half-century of equal advance would bring them very near to the ideal condition.
The American employer discovered, long before the missionary, that the condition of a man's body has much to do with his openness to reason. Men, well-fed, well-clad and comfortably housed, are more efficient in every respect than are men scantily supplied and embittered against the dealings of Providence. The recognition of this fact—the recognition of manhood in the employee—is the basis of American commercialism, the true secret of its success. This recognition is less marked in Great Britain, where all are bound by traditions from which men free themselves slowly and with difficulty, but the keenness of American competition is compelling the recognition. In our land, mere animal strength counts for little in man, machinery takes its place; the steam shovel has displaced thousands of hands, but it has made necessary an immense number of intelligent men; our rolling mills are no longer crowded with an army of laborers, dull, sluggish, automatic; the work is done by a, so to speak, handful of men, keeneyed and alert. Of course, this recognition may be due to no altruism on the employer's part, but that is wholly aside from the issue—we are considering conditions, not motives.
Increased wages came with increased value of service—whether through the employer's wisdom or through compulsion, matters not. Decreased cost of living came with increased wages, for, owing to the introduction of machinery, wages did not keep pace with capacity for production. The condition of the mechanic in respect of food, lodgings and general surroundings has shown steady improvement during the last thirty years. In the United States, food is cheap and abundant; the homes of our laboring classes are better than anywhere else. Away from towns, owners of mines or great manufacturing establishments, knowing that men, to do good work, must be well cared for, build comfortable homes for their employees and charge low rental. Many of them recognize a certain responsibility; they encourage thrift and urge, even assist, employees to own their dwellings. Mr. Carnegie is not the single instance of this type of employer, as many suppose. He was one of the first to develop the plan, but many have followed in his steps. Even in New York city, where the tenement problem is so complicated, owing to the form of Manhattan Island, the accommodations for those with mechanics' wages are inviting, while the wretched conditions in the Italian quarter are, to say the least, an improvement upon those in Naples.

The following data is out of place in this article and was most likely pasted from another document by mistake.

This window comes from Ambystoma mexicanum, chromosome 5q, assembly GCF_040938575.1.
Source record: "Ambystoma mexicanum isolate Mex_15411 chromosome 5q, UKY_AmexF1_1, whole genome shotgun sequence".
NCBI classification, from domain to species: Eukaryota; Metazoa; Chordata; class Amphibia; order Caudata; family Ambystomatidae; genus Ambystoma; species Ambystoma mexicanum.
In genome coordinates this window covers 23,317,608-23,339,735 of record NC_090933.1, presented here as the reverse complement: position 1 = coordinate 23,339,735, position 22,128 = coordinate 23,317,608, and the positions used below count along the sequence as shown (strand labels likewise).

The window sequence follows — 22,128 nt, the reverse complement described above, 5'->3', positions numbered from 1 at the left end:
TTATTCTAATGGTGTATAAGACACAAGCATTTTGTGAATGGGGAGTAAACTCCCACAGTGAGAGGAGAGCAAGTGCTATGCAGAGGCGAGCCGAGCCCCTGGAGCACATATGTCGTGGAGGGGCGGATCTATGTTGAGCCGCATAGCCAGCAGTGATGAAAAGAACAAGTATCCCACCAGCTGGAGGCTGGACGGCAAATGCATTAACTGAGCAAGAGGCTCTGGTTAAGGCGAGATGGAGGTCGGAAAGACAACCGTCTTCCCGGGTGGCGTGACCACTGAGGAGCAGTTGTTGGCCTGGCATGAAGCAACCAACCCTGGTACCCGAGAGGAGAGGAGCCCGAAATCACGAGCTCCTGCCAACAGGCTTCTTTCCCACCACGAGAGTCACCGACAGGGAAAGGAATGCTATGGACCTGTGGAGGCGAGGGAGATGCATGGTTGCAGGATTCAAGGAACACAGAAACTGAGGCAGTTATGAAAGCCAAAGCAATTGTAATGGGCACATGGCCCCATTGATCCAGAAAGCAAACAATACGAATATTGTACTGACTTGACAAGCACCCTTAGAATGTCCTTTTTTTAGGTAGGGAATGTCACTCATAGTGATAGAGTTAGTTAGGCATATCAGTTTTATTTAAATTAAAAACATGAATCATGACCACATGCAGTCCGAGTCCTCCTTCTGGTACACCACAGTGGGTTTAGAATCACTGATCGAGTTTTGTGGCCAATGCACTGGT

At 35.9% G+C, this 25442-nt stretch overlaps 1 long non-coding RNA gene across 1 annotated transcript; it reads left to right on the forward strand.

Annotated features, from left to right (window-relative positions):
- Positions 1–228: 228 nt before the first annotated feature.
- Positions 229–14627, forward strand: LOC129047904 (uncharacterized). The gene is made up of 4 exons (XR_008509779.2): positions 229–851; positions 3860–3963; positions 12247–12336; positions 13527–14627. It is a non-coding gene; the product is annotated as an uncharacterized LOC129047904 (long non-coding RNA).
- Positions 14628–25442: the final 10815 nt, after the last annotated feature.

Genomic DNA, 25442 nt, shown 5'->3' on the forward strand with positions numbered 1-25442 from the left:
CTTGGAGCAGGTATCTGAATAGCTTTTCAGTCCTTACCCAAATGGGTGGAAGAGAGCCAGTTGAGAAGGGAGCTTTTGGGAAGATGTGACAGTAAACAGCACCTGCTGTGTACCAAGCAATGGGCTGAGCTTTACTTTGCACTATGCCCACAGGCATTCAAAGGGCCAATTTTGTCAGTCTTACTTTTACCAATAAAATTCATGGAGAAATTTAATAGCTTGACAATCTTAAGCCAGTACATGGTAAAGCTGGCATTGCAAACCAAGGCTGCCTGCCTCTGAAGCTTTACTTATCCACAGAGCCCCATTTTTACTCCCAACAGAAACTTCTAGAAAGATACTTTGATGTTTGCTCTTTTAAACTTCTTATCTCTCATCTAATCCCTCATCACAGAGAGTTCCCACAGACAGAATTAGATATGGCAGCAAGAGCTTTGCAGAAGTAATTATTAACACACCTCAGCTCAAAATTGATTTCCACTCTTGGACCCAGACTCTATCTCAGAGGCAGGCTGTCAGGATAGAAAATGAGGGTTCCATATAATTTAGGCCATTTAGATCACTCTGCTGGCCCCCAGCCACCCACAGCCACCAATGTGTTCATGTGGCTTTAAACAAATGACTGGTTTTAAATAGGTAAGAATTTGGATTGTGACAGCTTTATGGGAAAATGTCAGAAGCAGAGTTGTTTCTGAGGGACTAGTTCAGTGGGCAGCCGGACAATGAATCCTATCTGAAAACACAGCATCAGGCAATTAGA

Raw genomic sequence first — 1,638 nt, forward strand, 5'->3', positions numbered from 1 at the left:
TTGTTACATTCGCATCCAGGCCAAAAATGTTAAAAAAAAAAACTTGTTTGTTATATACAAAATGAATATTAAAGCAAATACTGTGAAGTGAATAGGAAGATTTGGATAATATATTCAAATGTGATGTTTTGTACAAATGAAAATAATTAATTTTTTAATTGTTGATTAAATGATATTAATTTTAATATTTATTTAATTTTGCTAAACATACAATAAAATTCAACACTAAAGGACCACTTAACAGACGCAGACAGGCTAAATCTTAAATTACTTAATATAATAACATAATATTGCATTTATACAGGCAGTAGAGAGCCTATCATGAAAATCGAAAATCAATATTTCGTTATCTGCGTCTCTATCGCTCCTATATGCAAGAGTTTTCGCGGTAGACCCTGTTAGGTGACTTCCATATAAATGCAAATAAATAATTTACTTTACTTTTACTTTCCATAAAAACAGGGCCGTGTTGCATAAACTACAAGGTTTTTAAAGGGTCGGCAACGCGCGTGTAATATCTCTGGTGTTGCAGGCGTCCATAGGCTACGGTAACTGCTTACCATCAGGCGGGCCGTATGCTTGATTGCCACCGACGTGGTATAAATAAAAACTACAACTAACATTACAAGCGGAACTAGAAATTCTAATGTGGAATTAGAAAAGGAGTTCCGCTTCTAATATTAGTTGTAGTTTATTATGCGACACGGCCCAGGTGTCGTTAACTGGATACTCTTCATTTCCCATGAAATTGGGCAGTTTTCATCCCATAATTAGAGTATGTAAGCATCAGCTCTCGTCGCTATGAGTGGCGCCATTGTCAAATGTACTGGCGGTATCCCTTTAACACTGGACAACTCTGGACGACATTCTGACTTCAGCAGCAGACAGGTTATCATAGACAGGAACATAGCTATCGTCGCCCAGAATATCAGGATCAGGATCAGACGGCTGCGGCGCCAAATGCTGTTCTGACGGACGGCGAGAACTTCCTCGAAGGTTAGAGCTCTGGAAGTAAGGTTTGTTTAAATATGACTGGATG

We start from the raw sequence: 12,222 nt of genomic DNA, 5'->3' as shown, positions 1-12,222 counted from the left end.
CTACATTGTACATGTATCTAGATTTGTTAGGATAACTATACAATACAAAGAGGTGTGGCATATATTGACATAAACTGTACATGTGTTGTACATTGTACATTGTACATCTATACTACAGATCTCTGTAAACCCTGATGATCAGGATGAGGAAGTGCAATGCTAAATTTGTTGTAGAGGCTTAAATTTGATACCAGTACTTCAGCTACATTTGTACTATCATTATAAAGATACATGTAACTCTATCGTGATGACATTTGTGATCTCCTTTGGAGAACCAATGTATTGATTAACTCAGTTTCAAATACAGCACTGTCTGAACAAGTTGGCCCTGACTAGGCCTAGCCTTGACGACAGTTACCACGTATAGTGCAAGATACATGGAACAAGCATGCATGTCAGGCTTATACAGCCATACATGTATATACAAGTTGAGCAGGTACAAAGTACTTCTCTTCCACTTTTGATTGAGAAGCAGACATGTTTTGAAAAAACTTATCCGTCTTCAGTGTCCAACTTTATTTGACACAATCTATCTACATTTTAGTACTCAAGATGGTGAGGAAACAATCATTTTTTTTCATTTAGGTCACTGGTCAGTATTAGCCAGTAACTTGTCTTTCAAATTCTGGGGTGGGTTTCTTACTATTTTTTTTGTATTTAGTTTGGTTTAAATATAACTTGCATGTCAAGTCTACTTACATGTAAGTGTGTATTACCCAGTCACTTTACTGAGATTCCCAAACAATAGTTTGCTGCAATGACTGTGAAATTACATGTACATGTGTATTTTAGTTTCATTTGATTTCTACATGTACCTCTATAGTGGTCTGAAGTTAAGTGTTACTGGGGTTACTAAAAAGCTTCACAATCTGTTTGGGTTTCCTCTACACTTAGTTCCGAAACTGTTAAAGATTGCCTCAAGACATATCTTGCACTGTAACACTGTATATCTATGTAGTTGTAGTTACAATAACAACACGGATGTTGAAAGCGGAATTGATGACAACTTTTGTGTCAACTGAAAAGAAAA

This recognition of those, who in non-commercial countries are regarded as the 'mudsills of society,'—to use the language of an antebellum senator from North Carolina—has had a reflex influence upon those living amid more favorable surroundings. One hundred years